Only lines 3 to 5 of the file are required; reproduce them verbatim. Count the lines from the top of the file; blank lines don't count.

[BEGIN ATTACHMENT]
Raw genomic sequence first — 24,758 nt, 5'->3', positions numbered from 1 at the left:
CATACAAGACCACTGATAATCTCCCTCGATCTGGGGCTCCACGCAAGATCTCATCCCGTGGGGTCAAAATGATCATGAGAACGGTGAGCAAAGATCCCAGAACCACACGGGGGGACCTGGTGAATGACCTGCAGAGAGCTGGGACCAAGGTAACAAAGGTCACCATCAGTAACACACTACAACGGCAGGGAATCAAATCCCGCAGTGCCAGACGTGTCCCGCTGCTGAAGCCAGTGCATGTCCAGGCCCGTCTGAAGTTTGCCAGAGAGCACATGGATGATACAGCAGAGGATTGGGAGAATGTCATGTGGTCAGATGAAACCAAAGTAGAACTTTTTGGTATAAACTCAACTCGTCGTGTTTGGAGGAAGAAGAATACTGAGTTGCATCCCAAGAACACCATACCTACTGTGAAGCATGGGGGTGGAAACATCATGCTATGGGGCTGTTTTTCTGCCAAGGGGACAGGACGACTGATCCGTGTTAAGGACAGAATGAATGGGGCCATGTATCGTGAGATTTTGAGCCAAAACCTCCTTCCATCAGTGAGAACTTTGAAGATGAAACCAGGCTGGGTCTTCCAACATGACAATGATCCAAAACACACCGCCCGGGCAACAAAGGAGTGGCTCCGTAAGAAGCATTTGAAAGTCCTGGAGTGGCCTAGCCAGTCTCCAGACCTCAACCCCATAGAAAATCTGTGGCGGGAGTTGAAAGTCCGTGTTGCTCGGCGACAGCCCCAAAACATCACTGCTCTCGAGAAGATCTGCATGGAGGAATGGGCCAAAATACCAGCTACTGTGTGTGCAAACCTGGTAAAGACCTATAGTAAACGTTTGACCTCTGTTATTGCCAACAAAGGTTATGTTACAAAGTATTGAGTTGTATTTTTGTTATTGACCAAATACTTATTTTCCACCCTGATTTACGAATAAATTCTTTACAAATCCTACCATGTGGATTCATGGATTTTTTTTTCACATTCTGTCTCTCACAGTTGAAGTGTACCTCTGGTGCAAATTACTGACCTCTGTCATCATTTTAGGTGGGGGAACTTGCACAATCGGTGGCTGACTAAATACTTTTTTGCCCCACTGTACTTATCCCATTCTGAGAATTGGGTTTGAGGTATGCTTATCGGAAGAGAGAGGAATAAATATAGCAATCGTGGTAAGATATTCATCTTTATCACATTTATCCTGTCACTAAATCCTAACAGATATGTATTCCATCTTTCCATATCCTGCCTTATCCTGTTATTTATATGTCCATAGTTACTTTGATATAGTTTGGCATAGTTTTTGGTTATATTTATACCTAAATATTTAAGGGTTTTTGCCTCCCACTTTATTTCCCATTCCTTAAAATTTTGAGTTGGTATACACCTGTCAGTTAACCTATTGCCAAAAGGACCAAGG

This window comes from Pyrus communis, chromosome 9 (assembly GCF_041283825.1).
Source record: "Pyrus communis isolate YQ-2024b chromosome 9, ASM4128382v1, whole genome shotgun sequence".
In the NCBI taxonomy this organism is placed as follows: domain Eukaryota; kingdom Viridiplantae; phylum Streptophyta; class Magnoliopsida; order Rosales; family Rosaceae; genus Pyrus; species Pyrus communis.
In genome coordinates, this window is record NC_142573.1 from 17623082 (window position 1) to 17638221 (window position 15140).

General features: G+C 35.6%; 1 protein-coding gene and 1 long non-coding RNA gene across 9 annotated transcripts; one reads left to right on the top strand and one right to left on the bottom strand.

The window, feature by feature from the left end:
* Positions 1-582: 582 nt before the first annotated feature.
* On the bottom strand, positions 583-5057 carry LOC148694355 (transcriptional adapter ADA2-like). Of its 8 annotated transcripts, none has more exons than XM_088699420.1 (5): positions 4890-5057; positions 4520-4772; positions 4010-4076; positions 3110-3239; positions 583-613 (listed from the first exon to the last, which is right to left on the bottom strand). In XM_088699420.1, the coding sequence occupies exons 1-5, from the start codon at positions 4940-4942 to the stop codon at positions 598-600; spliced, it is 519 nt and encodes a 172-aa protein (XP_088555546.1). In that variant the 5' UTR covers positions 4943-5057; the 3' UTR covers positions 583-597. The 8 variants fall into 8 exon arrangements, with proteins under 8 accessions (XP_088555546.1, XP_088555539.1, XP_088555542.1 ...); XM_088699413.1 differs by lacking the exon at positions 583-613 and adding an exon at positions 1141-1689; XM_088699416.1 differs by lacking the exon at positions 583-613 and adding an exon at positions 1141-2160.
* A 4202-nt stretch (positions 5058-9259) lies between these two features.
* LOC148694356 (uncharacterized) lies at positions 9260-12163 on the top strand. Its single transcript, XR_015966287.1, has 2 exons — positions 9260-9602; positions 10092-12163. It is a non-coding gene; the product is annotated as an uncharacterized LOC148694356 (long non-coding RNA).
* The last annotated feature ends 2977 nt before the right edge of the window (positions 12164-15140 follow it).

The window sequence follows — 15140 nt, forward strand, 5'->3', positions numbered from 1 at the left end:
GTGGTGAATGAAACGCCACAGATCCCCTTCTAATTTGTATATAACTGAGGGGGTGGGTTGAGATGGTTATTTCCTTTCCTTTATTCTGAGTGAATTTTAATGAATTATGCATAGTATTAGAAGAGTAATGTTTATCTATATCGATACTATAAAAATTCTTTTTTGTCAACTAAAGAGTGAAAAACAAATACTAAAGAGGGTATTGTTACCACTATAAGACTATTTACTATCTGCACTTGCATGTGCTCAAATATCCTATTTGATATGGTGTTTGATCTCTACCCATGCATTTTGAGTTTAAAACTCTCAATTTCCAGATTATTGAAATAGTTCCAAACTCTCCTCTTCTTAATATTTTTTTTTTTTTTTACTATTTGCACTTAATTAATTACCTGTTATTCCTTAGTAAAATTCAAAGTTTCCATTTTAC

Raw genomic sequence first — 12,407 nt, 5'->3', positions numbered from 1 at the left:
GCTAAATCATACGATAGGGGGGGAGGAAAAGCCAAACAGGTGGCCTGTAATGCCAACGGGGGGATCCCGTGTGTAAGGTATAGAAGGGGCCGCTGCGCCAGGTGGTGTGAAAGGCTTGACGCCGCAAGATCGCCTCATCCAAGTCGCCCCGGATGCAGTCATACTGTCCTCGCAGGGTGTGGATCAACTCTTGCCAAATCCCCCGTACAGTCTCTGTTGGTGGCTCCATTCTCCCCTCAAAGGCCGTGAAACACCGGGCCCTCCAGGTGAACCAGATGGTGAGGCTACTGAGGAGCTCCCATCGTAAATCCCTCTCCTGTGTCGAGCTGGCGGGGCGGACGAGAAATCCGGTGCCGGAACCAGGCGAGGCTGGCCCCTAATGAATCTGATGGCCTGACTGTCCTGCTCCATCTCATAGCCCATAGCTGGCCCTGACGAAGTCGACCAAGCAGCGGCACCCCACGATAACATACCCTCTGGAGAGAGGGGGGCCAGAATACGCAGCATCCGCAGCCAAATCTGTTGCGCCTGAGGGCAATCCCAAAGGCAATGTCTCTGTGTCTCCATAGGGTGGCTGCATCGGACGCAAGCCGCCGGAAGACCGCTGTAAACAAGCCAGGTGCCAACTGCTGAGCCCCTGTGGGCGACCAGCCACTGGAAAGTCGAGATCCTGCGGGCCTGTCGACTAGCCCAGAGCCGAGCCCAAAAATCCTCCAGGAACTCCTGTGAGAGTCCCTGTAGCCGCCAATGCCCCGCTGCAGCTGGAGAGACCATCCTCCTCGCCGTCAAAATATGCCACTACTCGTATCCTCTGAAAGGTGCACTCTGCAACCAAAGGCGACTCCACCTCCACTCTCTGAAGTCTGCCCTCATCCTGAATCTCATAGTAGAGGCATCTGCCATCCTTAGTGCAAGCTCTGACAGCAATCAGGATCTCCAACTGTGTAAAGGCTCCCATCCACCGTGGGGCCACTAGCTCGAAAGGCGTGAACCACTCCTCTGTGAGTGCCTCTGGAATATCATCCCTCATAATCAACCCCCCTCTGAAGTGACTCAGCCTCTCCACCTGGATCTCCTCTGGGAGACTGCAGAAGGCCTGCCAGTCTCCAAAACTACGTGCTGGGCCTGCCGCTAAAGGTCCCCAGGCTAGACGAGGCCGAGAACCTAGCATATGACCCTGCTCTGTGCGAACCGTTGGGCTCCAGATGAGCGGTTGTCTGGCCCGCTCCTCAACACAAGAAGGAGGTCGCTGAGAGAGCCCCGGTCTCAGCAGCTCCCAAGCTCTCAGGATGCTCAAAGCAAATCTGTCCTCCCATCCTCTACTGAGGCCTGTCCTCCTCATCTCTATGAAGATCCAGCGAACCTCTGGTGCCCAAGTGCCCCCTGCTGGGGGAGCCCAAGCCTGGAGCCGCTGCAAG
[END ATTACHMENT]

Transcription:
This window comes from Pyrus communis, chromosome 9 (assembly GCF_041283825.1).
Source record: "Pyrus communis isolate YQ-2024b chromosome 9, ASM4128382v1, whole genome shotgun sequence".
In the NCBI taxonomy this organism is placed as follows: domain Eukaryota; kingdom Viridiplantae; phylum Streptophyta; class Magnoliopsida; order Rosales; family Rosaceae; genus Pyrus; species Pyrus communis.